Upland vegetation is found on some keys where elevations are sufficient. On the northern keys and Big Pine Key, hardwood hammocks, unique assemblages of tropical and semitropical trees and shrubs, are found.

Major storms have assaulted the Keys on many occasions and their impacts are well documented. The most dramatic of these was a hurricane that hit the Keys in 1935. This hurricane was one of the most violent in U.S. history .... That hurricane destroyed virtually all human-made structures in the Matecumbe area ... and killed 400 people.... The level topography of the Keys makes human-made structures on them as vulnerable to destruction by hurricanes as those on the lowest profile, mostly wash over prone sandy coastal barriers.

Hurricane landfall frequencies are very high in the Keys (Figure 3 [attached]). The mean annual offshore wave energy, however, is the lowest of any sector along the United States' coast. This combination of generally peaceful waters with occasional hurricanes carries great potential danger because the human inhabitants_many of whom have not resided in the Keys for long_and the visitors are not generally prepared for the potential devastation of storm hazards there.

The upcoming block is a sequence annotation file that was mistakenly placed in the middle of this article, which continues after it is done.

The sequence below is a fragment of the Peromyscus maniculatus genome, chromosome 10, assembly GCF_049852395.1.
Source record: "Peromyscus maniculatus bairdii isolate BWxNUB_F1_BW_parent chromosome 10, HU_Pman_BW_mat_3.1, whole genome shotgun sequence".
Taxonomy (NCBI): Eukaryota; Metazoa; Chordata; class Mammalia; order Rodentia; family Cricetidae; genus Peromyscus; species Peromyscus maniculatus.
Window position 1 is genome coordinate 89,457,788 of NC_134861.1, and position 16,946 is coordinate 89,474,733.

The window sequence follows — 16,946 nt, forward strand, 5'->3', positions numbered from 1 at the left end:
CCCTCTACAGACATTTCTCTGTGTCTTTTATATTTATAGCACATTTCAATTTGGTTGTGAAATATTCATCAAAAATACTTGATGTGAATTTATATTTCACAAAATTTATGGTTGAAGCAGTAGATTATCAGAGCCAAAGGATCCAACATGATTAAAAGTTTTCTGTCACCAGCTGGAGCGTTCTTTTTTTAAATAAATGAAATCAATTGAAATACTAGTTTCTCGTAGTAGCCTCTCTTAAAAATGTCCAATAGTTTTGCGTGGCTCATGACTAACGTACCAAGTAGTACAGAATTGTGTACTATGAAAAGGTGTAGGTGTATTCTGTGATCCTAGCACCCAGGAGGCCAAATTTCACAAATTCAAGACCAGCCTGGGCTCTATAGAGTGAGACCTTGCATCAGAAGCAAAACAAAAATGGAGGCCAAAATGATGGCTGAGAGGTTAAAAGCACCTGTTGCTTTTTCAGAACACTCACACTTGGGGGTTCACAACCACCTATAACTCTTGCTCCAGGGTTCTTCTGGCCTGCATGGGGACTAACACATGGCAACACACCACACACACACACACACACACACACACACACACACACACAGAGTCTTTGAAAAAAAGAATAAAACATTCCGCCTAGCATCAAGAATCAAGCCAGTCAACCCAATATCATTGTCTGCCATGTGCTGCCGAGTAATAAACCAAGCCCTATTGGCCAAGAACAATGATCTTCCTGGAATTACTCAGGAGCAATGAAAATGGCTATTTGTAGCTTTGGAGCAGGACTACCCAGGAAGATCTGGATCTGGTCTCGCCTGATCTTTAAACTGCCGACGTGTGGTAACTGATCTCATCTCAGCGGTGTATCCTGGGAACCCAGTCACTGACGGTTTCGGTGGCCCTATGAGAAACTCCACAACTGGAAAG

In 1988, the Department of Interior released its "Report to Congress: Coastal Barrier Resources System, with Recommendations," as required by Section 10 of the CBRA. In Volume I, page 55 of this document, Interior found that:

A number of birds with special status are found in the Florida Keys. These include Kirtland's warbler, white-crowned pigeon, great white heron, magnificent frigatebird, roseate tern, brown pelican, bald eagle, and peregrine falcon. Numerous wading birds, including the great blue heron, snowy egret, and roseate spoonbill, and shorebirds such as the snowy plover, American oystercatcher, sooty tern, and laughing gull are also present. The Keys also serve as temporary stopping sites for many migrating land birds that arrive in early spring and fall each year. While land bird distribution in the Keys is limited by availability of habitat, the region is a virtual haven for coastal aerial feeding birds such as terns and gulls because of the abundant marine life and relatively shallow waters.... The only known nesting sites for the magnificent frigatebirds, sooty terns, and brown noddies in the continental United States are located in the Keys.